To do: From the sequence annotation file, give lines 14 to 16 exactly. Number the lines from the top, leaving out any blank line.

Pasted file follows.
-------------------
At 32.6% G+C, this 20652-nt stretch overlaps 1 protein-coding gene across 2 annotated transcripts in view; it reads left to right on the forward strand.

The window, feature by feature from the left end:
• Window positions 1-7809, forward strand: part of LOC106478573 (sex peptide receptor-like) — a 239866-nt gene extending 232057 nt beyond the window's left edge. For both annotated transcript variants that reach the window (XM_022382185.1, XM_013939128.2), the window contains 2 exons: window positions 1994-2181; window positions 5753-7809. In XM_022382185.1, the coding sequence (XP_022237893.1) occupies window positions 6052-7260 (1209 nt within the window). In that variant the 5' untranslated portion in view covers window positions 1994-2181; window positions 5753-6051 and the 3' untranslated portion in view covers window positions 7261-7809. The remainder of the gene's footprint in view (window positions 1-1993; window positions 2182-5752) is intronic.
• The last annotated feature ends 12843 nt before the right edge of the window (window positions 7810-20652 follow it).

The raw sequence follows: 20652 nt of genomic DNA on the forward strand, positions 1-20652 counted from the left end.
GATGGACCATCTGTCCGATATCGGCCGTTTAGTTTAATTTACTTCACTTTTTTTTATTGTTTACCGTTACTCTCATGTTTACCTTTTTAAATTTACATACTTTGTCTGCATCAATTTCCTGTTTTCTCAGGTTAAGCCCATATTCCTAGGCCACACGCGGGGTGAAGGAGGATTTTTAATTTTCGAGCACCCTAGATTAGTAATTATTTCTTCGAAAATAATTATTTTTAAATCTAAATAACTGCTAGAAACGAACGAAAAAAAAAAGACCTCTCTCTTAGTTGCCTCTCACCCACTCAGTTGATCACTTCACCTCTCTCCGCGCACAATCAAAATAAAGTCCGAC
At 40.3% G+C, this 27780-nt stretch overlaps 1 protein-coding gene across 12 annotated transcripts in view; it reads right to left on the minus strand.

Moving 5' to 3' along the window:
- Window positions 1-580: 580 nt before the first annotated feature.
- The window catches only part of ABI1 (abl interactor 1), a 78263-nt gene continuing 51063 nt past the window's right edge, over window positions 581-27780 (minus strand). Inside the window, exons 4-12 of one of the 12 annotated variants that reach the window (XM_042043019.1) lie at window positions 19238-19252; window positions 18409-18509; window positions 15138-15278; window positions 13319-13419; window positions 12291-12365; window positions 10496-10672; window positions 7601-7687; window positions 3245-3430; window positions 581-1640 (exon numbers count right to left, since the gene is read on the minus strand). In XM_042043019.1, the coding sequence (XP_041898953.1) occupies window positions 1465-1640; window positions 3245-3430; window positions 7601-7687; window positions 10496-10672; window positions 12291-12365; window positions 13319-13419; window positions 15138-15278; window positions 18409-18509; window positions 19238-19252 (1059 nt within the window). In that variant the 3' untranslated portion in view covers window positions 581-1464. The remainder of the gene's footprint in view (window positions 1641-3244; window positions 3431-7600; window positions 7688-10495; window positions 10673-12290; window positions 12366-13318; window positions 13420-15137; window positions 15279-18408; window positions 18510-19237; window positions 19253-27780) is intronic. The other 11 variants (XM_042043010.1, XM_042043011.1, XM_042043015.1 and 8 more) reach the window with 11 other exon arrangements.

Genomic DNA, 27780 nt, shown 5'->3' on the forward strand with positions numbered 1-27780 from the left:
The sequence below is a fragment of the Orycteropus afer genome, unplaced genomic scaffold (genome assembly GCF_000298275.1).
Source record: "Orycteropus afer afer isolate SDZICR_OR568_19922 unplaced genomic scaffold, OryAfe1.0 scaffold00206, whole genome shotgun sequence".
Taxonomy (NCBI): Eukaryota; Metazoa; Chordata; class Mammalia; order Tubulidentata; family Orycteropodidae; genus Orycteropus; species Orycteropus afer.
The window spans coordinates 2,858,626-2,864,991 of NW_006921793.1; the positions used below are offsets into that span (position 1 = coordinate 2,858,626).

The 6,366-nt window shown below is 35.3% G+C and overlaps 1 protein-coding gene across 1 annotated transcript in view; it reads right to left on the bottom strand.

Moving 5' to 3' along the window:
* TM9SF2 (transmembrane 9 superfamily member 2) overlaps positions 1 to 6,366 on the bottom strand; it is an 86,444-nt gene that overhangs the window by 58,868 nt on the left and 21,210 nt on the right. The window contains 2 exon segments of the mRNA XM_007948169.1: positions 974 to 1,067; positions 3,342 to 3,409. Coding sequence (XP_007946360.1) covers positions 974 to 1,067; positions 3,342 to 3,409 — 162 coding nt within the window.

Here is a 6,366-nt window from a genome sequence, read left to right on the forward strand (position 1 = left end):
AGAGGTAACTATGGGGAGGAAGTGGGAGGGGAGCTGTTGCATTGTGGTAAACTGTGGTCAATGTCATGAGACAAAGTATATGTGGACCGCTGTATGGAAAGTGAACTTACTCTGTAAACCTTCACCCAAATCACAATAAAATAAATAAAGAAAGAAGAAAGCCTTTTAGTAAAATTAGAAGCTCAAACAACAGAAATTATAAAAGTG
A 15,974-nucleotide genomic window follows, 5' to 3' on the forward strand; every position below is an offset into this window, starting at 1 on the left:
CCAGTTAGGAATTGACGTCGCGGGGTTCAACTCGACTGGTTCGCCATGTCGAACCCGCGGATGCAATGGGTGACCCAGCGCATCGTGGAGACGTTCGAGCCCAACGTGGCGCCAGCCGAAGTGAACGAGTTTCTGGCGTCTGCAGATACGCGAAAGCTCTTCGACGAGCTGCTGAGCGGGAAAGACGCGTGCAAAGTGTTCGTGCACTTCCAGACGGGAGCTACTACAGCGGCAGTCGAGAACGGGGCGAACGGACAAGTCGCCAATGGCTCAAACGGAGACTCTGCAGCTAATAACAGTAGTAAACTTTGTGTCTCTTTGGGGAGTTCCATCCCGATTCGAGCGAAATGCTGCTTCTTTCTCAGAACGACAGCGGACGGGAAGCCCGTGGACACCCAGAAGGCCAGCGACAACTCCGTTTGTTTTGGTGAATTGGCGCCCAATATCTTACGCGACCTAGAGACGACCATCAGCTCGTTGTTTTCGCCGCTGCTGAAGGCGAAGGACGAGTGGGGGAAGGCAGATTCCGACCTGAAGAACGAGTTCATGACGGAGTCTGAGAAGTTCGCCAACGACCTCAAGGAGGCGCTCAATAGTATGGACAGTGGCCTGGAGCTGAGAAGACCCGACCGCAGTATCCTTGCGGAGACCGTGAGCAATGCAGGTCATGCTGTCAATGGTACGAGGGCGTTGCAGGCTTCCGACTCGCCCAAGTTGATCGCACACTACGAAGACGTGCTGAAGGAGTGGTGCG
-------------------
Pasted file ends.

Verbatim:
Taxonomy (NCBI): Eukaryota; Metazoa; Chordata; class Mammalia; order Tubulidentata; family Orycteropodidae; genus Orycteropus; species Orycteropus afer.
The window spans coordinates 2,858,626-2,864,991 of NW_006921793.1; the positions used below are offsets into that span (position 1 = coordinate 2,858,626).

The 6,366-nt window shown below is 35.3% G+C and overlaps 1 protein-coding gene across 1 annotated transcript in view; it reads right to left on the bottom strand.